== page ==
Protesters blocked access to the Incan site in Peru over a new ticketing system. Tourists have been evacuated, but there could be more unrest. Here’s what to know.
Hundreds of tourists were stranded near Machu Picchu, Peru’s most-visited site, over the weekend after demonstrators blocked railway and bus routes to the site and shut down local shops and restaurants in Aguas Calientes, the gateway to Machu Picchu, in the country’s Cuzco region. Some visitors posted videos on social media pleading for help. The police evacuated about 700 tourists on Saturday. Many left without seeing the site.
The protesters had taken to the streets on Thursday to demand the government rescind a contract that allows a company to sell tickets to Machu Picchu for the first time. Tickets had previously been sold through the office of culture in Cuzco, which is controlled by the regional government.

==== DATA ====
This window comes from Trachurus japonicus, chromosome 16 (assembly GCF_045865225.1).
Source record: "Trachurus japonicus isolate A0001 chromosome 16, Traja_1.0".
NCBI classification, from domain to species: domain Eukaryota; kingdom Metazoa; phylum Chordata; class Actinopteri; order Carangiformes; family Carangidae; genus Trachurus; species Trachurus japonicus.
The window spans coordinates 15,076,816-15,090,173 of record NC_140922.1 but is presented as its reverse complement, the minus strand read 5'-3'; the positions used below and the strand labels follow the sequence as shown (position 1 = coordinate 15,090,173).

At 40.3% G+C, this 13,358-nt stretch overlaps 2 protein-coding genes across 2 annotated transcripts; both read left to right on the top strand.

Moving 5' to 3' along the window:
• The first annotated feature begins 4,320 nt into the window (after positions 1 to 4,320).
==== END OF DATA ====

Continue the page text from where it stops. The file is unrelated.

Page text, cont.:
Protesters agreed to a 24-hour “truce” on Tuesday to take part in talks with government officials. While Machu Picchu is officially open, train service to Aguas Calientes and buses that take tourists to the citadel remain suspended. The U.S. Embassy advised travelers who want to try to reach the site by other means to make sure they take enough food and any medicine they might need.
Machu Picchu, believed to be a 15th-century getaway for Incan royalty, received some 2.2 million visitors last year, below prepandemic levels of 4.6 million. Peru has been trying to encourage tourists to visit other ancient sites in part to prevent overcrowding, which UNESCO has warned could damage parts of its structure.
Who is protesting and why are they angry?
Protesters include tour operators, guides, activists and residents in the region of Cuzco. They are opposed to a private company profiting from sales of tickets to Machu Picchu and claim that the company, Joinnus, an events marketing platform, was chosen to administer the sales last year through a corrupt deal with the culture minister, Leslie Urteaga, which she denies.
Elvis La Torre, the mayor of Aguas Calientes, said that the government did not consult local authorities or residents about the new online system.